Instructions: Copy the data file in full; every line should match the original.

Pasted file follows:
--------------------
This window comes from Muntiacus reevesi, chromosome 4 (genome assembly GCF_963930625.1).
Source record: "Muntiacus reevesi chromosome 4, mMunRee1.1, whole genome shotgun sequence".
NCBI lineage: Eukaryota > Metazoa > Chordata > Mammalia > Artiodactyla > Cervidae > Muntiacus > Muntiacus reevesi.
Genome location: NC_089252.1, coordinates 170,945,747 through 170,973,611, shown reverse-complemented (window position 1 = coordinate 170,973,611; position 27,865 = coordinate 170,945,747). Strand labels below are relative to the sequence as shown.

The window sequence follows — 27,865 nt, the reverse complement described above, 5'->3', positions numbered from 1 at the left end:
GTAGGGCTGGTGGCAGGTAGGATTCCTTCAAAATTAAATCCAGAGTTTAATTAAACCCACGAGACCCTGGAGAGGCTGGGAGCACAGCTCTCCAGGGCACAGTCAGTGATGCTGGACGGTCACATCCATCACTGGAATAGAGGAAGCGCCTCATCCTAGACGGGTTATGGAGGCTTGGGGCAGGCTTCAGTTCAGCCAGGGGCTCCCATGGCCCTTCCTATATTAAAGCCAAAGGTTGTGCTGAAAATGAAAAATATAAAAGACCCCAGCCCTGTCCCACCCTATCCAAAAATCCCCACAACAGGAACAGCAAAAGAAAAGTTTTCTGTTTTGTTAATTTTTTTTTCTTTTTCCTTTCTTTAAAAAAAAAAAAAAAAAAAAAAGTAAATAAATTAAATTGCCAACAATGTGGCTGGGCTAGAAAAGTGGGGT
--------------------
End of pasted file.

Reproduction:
This window comes from Muntiacus reevesi, chromosome 4 (genome assembly GCF_963930625.1).
Source record: "Muntiacus reevesi chromosome 4, mMunRee1.1, whole genome shotgun sequence".
NCBI lineage: Eukaryota > Metazoa > Chordata > Mammalia > Artiodactyla > Cervidae > Muntiacus > Muntiacus reevesi.
Genome location: NC_089252.1, coordinates 170,945,747 through 170,973,611, shown reverse-complemented (window position 1 = coordinate 170,973,611; position 27,865 = coordinate 170,945,747). Strand labels below are relative to the sequence as shown.

The window sequence follows — 27,865 nt, the reverse complement described above, 5'->3', positions numbered from 1 at the left end:
GTAGGGCTGGTGGCAGGTAGGATTCCTTCAAAATTAAATCCAGAGTTTAATTAAACCCACGAGACCCTGGAGAGGCTGGGAGCACAGCTCTCCAGGGCACAGTCAGTGATGCTGGACGGTCACATCCATCACTGGAATAGAGGAAGCGCCTCATCCTAGACGGGTTATGGAGGCTTGGGGCAGGCTTCAGTTCAGCCAGGGGCTCCCATGGCCCTTCCTATATTAAAGCCAAAGGTTGTGCTGAAAATGAAAAATATAAAAGACCCCAGCCCTGTCCCACCCTATCCAAAAATCCCCACAACAGGAACAGCAAAAGAAAAGTTTTCTGTTTTGTTAATTTTTTTTTCTTTTTCCTTTCTTTAAAAAAAAAAAAAAAAAAAAAAGTAAATAAATTAAATTGCCAACAATGTGGCTGGGCTAGAAAAGTGGGGT